Early life and education
Issawi was born in Anbar
He comes from the Albu Issa tribe.
This tribe is the dominant tribe
in an area of around 80 square kilometers south of the city of Fallujah
, in the western province of Al-Anbar
He trained as an orthopedic
surgeon in Baghdad
, before becoming the head of the Fallujah hospital. He was in that role during the Second Battle of Fallujah
in November 2004 and he reported that 800 local Iraqis had died as a result of the attack.
He accused the United States Army
of blocking a team of eleven Iraqi ministry of health ambulances with 20 doctors from evacuating the dead and injured or helping the injured.
A few months earlier he had accused the US Army of "constantly attacking ambulances
", saying that an ambulance driver had been killed in a September 2004 bombing aimed at the leader of Al-Qaeda in Iraq
, Abu Musab al-Zarqawi
Following the December 2005 election
and six months of negotiations, a "government of national unity" was agreed between the four main coalitions, under the leadership of Prime Minister Nouri al-Maliki
. Issawi, a member of the Iraqi Islamic Party
which was part of the main Sunni Arab Iraqi Accordance Front
coalition, became minister of state for foreign affairs from 20 May 2006. He withdrew from the government with four other ministers from the Front on 1 August 2007, demanding that the government of Nouri al-Maliki
take stronger action against Shi'ite militias
The Front rejoined the government on 19 July 2008 and Issawi was approved as deputy prime minister.
In December 2011, he started a boycott the cabinet, along with all but four of the other Iraqiyya
ministers. An adviser to the Prime Minister said Issawi had been linked to al Qaeda in Iraq
, although the Americans in 2010 had said that a thorough investigation of these allegations had determined that they were groundless. Issawi called for the resignation of Prime Minister Maliki, following the issuance of an arrest warrant for Vice President Tariq al-Hashemi, saying Maliki was trying to "build a dictatorship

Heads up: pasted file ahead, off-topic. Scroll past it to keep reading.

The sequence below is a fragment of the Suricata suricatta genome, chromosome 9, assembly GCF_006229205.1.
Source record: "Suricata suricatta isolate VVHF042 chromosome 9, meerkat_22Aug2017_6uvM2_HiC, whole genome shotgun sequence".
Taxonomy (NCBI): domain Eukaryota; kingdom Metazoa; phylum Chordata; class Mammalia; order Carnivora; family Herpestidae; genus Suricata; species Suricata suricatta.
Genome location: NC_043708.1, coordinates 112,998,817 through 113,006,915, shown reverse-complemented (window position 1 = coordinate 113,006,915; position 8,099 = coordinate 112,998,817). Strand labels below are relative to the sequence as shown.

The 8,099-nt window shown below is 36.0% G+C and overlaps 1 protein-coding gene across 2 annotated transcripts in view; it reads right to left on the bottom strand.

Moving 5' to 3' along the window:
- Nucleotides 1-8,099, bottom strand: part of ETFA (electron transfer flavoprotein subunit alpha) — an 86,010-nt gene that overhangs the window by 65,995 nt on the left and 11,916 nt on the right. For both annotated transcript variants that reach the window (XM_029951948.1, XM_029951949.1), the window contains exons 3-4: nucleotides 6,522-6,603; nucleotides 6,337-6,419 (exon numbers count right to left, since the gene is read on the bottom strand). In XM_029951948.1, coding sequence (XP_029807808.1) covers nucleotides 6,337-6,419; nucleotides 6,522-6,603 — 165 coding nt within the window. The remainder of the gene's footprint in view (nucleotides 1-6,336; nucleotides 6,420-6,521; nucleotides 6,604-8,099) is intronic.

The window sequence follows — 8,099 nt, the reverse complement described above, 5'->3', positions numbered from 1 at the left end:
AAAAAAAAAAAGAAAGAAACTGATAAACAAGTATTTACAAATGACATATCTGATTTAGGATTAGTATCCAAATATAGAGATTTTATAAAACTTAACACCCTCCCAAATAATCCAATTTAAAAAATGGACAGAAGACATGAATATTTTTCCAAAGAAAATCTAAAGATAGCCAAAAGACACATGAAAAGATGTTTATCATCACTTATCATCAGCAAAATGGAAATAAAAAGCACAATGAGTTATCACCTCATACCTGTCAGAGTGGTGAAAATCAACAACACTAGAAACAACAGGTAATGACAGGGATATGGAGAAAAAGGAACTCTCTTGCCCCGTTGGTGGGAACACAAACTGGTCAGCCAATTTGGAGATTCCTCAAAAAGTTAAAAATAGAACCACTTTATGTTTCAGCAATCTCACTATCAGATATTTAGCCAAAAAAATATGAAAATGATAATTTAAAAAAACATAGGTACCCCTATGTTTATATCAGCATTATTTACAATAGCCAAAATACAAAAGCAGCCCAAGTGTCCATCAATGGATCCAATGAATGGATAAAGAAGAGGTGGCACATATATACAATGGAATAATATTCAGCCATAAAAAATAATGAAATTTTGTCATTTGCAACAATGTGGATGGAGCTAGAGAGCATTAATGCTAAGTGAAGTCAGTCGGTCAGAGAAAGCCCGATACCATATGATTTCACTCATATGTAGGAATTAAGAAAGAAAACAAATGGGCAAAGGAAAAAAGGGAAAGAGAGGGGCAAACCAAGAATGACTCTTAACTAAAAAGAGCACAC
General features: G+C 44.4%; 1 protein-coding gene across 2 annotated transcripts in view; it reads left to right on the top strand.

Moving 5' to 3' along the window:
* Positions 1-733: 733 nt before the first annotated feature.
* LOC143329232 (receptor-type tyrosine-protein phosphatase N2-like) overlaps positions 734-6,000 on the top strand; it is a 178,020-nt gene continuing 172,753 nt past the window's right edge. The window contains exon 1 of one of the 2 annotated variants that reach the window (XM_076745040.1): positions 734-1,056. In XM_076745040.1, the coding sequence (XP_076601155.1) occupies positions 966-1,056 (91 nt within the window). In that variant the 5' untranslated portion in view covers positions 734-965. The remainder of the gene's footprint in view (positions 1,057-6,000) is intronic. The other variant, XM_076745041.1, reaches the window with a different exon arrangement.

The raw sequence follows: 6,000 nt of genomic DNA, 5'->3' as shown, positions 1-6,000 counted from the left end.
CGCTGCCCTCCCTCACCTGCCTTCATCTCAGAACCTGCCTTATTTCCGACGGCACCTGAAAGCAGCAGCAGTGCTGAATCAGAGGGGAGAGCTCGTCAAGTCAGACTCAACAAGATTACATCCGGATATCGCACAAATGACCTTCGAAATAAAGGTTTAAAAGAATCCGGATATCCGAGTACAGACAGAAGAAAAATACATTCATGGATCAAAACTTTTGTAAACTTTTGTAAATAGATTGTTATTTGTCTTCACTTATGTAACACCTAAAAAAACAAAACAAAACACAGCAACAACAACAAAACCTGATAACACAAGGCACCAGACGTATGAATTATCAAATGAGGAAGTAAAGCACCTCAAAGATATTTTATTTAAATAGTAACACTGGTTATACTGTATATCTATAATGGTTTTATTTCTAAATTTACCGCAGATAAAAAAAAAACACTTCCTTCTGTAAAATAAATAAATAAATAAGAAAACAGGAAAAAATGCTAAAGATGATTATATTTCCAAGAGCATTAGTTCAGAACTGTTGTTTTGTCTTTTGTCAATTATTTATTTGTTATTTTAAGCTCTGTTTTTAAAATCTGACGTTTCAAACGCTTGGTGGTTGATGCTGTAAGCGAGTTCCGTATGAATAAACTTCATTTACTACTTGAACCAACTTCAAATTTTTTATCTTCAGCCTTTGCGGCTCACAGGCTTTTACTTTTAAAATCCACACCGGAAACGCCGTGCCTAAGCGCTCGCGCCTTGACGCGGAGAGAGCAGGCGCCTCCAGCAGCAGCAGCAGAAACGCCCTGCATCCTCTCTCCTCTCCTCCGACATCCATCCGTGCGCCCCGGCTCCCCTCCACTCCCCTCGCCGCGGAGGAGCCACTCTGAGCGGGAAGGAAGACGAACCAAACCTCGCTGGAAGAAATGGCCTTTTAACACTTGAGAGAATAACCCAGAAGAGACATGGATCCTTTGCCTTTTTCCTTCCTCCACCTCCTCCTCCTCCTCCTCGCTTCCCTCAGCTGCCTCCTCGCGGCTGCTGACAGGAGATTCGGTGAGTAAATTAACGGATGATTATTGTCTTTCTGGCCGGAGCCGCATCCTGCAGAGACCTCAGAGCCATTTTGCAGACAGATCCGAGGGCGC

Attacks and resignation
On 1 January 2012, Issawi was attacked by an improvised explosive device
whilst driving. The attack wounded two of his security guards and was described as an "attempted assassination".
On 19 December 2012, he reported that nearly 150 of his guards and staff members had been arrested.
He was also attacked on 13 January 2013.
A bomb was detonated near to his convoy. Issawi was not hurt in attack that occurred while his convoy was heading to Fallujah
to meet with tribal leaders.
He resigned from his position in protest against Maliki's policies on 1 March 2013.
- ^ Kenneth Katzman (2009). Iraq: Post-Saddam Governance and Security. Diane Publishing Co. p. 55. ISBN 9781437919448.
- ^ Central Intelligence Agency. CIA. 2010. p. 310.
- ^ a b c A Moderate Official at Risk in a Fracturing Iraq, New York Times, 30 November 2011
- ^ "Iraq approves a new DPM and nine ministers". Wikileaks. 22 July 2010. Retrieved 25 December 2013.
- ^ Paramount sheikh of the Albu Issa survives assassination attempt, Long War Journal, 2 September 2009, Retrieved 1 January 2012
- ^ New York Times Rewrites Fallujah History, Fairness and Accuracy in Reporting, 16 November 2004, Retrieved 20 July 2008
- ^ Wounded in Al-Fallujah to be treated in other cities, Al-Sharqiyah, 21 November 2004, Retrieved 22 July 2008
- ^ U.S. Bombs Al Zarqawi hideout in Iraq, Radio Free Europe, 16 September 2004, Retrieved 22 July 2008
- ^ In Fallujah, donkeys tell a tale, Asia Times, 7 September 2007, Retrieved 20 July 2008
- ^ Sunni Bloc Rejoins Iraqi Government After Year-Long Boycott Archived 25 May 2011 at the Wayback Machine, AHN, 20 July 2008, Retrieved 20 July 2008
- ^ Essawi escapes assassination attempt north of Baghda Archived 17 January 2012 at the Wayback Machine, National Iraqi News Agency, 1 January 2012
- ^ Gordon, Michael R. (21 December 2012). "Tensions Rise in Baghdad With Raid on Sunni Official". The New York Times.
- ^ a b "Bomb hits convoy of Iraq's Sunni finance minister after demonstrations by his backers". Fox News. AP. 13 January 2013. Retrieved 13 January 2013.
- ^ [Iraqi finance minister resigns in protest against policies of Al-Maliki’s government "Bomb hits convoy of Iraq's Sunni finance minister after demonstrations by his backers"] Check |url= value (help). Trend News Agency. 1 March 2013. Retrieved 23 December 2016.
Last edited on 21 April 2021, at 15:28
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